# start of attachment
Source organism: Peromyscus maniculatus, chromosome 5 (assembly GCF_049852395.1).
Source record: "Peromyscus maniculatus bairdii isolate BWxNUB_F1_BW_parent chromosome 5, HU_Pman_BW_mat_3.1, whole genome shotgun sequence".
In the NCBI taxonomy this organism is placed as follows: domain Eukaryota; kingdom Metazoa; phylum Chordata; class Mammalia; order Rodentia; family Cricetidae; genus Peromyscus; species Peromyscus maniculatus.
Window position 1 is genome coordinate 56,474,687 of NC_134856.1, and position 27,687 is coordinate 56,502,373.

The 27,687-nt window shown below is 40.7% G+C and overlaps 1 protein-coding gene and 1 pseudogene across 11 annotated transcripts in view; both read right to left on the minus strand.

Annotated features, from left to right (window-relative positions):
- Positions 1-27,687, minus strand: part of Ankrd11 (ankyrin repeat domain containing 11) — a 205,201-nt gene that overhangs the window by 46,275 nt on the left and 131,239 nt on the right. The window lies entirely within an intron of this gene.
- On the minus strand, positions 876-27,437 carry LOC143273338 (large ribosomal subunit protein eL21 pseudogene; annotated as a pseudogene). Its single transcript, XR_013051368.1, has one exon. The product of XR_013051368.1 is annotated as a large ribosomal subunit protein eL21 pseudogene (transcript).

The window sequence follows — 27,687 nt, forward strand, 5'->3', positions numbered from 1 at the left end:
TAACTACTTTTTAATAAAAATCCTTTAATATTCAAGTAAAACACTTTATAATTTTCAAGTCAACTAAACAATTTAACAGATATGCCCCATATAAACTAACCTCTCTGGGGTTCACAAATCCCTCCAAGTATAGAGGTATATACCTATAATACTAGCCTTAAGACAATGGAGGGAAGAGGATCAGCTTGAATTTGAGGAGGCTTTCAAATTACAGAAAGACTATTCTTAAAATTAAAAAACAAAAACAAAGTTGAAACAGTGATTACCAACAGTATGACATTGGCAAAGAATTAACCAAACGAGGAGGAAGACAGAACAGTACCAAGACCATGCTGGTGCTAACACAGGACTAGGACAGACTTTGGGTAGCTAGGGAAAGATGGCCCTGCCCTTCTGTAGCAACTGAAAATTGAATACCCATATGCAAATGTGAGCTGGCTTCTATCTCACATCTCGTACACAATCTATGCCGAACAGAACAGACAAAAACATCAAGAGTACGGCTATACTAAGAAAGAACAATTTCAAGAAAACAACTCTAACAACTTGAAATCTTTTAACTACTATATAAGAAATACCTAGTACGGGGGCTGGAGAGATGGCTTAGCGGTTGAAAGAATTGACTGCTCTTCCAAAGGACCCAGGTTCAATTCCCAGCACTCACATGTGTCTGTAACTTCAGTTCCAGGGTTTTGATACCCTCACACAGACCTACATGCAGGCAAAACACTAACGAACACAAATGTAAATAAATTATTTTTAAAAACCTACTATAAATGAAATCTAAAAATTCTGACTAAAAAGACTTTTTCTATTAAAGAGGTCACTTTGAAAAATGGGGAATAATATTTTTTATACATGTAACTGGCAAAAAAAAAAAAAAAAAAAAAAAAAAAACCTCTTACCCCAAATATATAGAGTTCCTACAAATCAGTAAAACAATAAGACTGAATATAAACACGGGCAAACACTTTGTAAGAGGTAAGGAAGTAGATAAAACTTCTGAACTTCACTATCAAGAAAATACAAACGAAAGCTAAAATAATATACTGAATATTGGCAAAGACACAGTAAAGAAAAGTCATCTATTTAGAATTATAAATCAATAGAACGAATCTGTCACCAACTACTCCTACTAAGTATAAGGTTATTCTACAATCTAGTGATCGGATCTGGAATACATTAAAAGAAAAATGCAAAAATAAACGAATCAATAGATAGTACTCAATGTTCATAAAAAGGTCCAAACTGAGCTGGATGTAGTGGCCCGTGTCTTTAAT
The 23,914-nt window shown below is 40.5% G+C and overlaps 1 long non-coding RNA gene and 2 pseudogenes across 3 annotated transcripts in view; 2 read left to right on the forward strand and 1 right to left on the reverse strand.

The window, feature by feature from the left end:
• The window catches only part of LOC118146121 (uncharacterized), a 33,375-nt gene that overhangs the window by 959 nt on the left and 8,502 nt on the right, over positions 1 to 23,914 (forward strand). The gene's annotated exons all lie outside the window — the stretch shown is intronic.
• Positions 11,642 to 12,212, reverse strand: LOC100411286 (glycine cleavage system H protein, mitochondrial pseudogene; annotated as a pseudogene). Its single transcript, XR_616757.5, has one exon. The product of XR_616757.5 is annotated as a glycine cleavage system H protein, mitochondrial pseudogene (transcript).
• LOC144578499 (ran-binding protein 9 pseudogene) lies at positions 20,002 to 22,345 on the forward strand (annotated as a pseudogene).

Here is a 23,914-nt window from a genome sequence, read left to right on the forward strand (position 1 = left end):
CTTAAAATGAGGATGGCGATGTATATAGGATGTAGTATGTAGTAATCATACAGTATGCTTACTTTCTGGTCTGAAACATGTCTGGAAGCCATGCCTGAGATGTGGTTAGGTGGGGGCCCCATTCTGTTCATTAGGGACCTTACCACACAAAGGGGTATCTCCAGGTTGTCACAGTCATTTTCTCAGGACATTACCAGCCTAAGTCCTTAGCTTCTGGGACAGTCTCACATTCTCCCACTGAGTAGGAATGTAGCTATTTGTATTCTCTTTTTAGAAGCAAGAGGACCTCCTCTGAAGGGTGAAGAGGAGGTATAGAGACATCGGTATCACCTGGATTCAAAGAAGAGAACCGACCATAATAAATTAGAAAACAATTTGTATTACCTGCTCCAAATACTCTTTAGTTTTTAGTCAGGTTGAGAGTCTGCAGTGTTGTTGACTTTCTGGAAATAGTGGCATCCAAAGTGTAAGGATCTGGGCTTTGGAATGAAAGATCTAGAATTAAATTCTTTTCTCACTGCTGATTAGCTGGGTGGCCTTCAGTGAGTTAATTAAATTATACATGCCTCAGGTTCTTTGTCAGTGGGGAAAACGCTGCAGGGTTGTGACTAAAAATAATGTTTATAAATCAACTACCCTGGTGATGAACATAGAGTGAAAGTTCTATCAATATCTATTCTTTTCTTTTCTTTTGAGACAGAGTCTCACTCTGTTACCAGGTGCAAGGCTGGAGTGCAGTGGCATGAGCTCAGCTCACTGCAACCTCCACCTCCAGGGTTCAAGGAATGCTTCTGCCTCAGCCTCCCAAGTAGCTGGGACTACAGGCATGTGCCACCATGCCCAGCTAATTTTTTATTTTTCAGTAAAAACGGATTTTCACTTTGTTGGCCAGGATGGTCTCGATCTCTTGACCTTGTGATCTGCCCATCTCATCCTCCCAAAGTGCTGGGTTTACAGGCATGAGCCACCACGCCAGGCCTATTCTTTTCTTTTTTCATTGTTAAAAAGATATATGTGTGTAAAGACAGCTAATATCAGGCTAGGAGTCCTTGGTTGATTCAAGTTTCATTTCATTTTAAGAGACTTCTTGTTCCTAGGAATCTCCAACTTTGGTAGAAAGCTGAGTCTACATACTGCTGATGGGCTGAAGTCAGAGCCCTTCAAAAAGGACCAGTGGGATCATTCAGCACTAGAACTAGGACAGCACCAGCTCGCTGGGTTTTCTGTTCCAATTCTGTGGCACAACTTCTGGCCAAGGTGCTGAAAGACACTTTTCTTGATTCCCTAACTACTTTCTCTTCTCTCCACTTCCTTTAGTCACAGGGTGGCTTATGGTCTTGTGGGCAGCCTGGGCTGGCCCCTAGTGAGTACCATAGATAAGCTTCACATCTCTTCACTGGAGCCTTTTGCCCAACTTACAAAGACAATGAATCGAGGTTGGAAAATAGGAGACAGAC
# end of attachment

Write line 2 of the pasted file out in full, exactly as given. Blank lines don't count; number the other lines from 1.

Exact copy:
Source record: "Peromyscus maniculatus bairdii isolate BWxNUB_F1_BW_parent chromosome 5, HU_Pman_BW_mat_3.1, whole genome shotgun sequence".